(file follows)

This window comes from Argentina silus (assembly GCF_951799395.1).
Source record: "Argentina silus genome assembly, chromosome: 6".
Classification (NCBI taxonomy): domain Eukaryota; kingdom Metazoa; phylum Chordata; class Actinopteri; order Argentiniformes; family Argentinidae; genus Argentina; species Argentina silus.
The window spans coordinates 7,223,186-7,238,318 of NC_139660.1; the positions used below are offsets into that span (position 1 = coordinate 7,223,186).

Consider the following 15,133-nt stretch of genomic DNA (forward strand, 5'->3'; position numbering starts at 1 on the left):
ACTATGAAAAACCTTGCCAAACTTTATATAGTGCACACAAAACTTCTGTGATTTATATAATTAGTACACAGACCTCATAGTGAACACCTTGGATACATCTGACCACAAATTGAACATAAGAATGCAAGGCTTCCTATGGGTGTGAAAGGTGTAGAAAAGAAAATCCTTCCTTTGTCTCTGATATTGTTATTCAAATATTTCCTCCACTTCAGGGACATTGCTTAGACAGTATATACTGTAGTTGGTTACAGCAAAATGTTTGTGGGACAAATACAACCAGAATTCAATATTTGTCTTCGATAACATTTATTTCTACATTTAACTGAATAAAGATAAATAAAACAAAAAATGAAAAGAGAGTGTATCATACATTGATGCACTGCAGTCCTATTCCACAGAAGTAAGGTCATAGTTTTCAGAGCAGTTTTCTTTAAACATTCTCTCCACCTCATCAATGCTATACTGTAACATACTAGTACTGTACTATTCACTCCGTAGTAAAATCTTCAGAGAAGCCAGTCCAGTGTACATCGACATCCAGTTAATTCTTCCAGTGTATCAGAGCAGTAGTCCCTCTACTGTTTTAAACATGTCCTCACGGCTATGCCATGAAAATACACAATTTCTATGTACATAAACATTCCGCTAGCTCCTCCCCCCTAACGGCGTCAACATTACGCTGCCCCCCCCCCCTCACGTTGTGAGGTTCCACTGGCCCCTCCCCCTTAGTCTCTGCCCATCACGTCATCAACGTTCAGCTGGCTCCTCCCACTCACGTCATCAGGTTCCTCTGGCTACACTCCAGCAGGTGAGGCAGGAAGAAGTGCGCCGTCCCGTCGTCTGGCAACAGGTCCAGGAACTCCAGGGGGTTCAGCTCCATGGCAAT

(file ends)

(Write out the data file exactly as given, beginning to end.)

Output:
This window comes from Argentina silus (assembly GCF_951799395.1).
Source record: "Argentina silus genome assembly, chromosome: 6".
Classification (NCBI taxonomy): domain Eukaryota; kingdom Metazoa; phylum Chordata; class Actinopteri; order Argentiniformes; family Argentinidae; genus Argentina; species Argentina silus.
The window spans coordinates 7,223,186-7,238,318 of NC_139660.1; the positions used below are offsets into that span (position 1 = coordinate 7,223,186).

Consider the following 15,133-nt stretch of genomic DNA (forward strand, 5'->3'; position numbering starts at 1 on the left):
ACTATGAAAAACCTTGCCAAACTTTATATAGTGCACACAAAACTTCTGTGATTTATATAATTAGTACACAGACCTCATAGTGAACACCTTGGATACATCTGACCACAAATTGAACATAAGAATGCAAGGCTTCCTATGGGTGTGAAAGGTGTAGAAAAGAAAATCCTTCCTTTGTCTCTGATATTGTTATTCAAATATTTCCTCCACTTCAGGGACATTGCTTAGACAGTATATACTGTAGTTGGTTACAGCAAAATGTTTGTGGGACAAATACAACCAGAATTCAATATTTGTCTTCGATAACATTTATTTCTACATTTAACTGAATAAAGATAAATAAAACAAAAAATGAAAAGAGAGTGTATCATACATTGATGCACTGCAGTCCTATTCCACAGAAGTAAGGTCATAGTTTTCAGAGCAGTTTTCTTTAAACATTCTCTCCACCTCATCAATGCTATACTGTAACATACTAGTACTGTACTATTCACTCCGTAGTAAAATCTTCAGAGAAGCCAGTCCAGTGTACATCGACATCCAGTTAATTCTTCCAGTGTATCAGAGCAGTAGTCCCTCTACTGTTTTAAACATGTCCTCACGGCTATGCCATGAAAATACACAATTTCTATGTACATAAACATTCCGCTAGCTCCTCCCCCCTAACGGCGTCAACATTACGCTGCCCCCCCCCCCTCACGTTGTGAGGTTCCACTGGCCCCTCCCCCTTAGTCTCTGCCCATCACGTCATCAACGTTCAGCTGGCTCCTCCCACTCACGTCATCAGGTTCCTCTGGCTACACTCCAGCAGGTGAGGCAGGAAGAAGTGCGCCGTCCCGTCGTCTGGCAACAGGTCCAGGAACTCCAGGGGGTTCAGCTCCATGGCAAT